Section 2-303.11 of the FDA Food Code:
Items of jewelry such as rings, bracelets, and watches may collect soil and the construction of the jewelry may hinder routine cleaning. As a result, the jewelry may act as a reservoir of pathogenic organisms transmissible through food.
The term "jewelry" generally refers to the ornaments worn for personal adornment and medical alert bracelets do not fit this definition. However, the wearing of such bracelets carries the same potential for transmitting disease-causing organisms to food. If a food worker wears a medical alert or medical information bracelet, the conflict between this need and the Food Code's requirements can be resolved through reasonable accommodation in accordance with the Americans with Disabilities Act. The person in charge should discuss the Food Code requirement with the employee and together they can work out an acceptable alternative to a bracelet. For example, the medical alert information could be worn in the form of a necklace or anklet to provide the necessary medical information without posing a risk to food. Alternatives to medical alert bracelets are available through a number of different companies (e.g., an internet search using the term "medical alert jewelry" leads to numerous suppliers).
An additional hazard associated with jewelry is the possibility that pieces of the item or the whole item itself may fall into the food being prepared. Hard foreign objects in food may cause medical problems for consumers, such as chipped and/or broken teeth and internal cuts and lesions."
What is a reasonable accommodation?
A reasonable accommodation is a change to the job application process, in the way a job is done, or to other parts of the job (like employer-sponsored training, benefits, or social events), that enables a person with a disability to have equal employment opportunities.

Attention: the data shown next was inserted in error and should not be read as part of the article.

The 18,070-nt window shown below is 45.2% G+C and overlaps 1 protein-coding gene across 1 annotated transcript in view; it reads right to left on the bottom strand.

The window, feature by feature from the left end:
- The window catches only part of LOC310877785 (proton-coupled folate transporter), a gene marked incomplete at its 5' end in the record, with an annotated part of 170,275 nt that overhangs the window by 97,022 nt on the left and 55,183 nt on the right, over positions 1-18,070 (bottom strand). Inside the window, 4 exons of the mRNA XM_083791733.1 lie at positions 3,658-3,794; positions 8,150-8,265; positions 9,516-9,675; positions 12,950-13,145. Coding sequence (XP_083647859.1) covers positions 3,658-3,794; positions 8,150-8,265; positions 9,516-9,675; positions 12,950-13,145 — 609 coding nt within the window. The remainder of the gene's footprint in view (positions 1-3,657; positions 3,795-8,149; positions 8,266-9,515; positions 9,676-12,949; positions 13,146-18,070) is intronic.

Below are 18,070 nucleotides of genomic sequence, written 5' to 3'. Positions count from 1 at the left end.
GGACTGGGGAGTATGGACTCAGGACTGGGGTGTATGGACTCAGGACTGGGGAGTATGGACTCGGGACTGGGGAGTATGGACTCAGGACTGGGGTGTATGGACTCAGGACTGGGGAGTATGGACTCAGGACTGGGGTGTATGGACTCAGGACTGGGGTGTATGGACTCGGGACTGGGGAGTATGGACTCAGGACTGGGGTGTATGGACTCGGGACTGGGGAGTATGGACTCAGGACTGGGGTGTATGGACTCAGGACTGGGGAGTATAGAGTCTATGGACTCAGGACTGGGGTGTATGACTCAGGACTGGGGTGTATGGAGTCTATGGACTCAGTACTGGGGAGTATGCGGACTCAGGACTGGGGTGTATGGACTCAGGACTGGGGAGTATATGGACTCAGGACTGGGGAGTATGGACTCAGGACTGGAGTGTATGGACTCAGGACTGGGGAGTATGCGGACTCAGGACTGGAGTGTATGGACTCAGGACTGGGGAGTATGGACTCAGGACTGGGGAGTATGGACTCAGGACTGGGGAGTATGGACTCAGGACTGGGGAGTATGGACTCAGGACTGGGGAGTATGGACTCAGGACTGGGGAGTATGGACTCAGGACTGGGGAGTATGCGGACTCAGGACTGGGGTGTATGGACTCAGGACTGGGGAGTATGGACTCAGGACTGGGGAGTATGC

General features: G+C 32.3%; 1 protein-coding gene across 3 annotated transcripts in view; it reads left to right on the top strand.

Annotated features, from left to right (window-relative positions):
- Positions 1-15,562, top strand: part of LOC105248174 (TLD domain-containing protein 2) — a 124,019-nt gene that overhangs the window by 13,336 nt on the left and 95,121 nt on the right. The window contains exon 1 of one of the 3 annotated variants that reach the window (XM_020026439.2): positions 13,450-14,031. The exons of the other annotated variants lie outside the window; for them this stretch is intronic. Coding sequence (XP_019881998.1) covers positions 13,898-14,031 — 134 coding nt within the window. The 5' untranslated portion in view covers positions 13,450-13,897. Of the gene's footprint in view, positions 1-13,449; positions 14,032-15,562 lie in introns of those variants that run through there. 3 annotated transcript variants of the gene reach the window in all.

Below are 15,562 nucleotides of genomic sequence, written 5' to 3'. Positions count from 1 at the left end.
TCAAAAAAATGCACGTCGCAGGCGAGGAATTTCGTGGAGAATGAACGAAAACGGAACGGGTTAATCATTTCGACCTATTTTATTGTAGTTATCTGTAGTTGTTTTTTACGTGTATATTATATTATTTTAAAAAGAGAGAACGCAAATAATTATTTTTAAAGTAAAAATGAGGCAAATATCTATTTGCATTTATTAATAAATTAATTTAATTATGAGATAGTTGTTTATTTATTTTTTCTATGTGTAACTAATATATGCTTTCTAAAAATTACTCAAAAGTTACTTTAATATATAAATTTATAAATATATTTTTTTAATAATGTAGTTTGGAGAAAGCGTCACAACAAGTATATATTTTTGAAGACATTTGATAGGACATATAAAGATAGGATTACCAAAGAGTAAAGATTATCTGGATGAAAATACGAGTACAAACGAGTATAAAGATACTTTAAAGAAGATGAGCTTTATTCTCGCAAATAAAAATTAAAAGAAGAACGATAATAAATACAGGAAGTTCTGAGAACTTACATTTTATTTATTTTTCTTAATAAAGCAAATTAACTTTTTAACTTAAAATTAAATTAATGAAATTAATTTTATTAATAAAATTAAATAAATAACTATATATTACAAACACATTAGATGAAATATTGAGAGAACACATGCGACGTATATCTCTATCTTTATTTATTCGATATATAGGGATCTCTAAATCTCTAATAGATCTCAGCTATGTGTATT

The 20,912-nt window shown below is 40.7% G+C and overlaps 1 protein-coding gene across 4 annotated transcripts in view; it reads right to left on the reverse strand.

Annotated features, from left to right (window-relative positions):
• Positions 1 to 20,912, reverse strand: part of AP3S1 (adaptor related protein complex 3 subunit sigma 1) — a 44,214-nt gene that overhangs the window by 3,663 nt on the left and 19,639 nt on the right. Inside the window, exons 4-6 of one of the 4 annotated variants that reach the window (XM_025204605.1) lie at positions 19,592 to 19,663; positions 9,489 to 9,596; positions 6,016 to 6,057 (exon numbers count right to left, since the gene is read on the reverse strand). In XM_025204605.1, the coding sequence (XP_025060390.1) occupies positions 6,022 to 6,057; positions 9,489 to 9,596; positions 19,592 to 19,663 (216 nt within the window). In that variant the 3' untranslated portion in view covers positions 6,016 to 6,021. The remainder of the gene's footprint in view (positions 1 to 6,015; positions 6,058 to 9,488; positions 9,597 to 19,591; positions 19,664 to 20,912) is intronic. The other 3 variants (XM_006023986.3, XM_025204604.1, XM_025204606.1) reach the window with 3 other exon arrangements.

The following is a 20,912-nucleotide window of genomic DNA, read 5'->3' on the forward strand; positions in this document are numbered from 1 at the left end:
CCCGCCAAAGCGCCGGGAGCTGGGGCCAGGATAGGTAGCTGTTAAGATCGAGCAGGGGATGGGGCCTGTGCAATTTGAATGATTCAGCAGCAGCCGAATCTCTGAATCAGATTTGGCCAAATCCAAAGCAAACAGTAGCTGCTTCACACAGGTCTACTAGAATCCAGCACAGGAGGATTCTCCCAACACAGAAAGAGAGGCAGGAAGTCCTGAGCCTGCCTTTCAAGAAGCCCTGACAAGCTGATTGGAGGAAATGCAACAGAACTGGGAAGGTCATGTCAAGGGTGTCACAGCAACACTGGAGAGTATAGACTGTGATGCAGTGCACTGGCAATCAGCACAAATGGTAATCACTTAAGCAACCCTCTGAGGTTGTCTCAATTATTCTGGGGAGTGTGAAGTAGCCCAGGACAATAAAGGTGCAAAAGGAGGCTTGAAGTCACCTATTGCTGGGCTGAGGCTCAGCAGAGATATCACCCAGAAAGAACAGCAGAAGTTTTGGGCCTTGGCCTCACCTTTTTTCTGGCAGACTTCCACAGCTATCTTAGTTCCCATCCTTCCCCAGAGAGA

Example 12: Jacob applies for a kitchen job, is qualified, and is given a conditional offer. Jacob discloses that he is diabetic and wears a medical-alert bracelet. The restaurant manager knows that section 2-303.11 of the FDA Food Code prohibits employees involved in food preparation from wearing jewelry on their arms and hands, including medical-alert bracelets. As a reasonable accommodation, the manager should allow Jacob to wear the medical-alert tag as a necklace.
For information and technical assistance about the Americans with Disabilities Act (ADA) contact the ADA Information Line
ADA Specialists are available to provide ADA information and answers to technical questions on Monday, Tuesday, Wednesday, and Friday from 10:30 a.m. until 4:30 p.m. or on Thursday from 12:30 p.m. until 4:30 p.m. (Eastern Time).
FDA Food Code 2009: Annex 3 - Public Health Reasons / Administrative Guidelines - Chapter 2, Management and Personnel >>> http://www.fda.gov/Food/FoodSafety/RetailFoodProtection/FoodCode/FoodCode2009/ucm189171.htm
Americans with Disabilities Act >>> http://www.ada.gov/
How to Comply with the Americans with Disabilities Act: A Guide for Restaurants and Other Food Service Employers >>> http://www.eeoc.gov/facts/restaurant_guide.html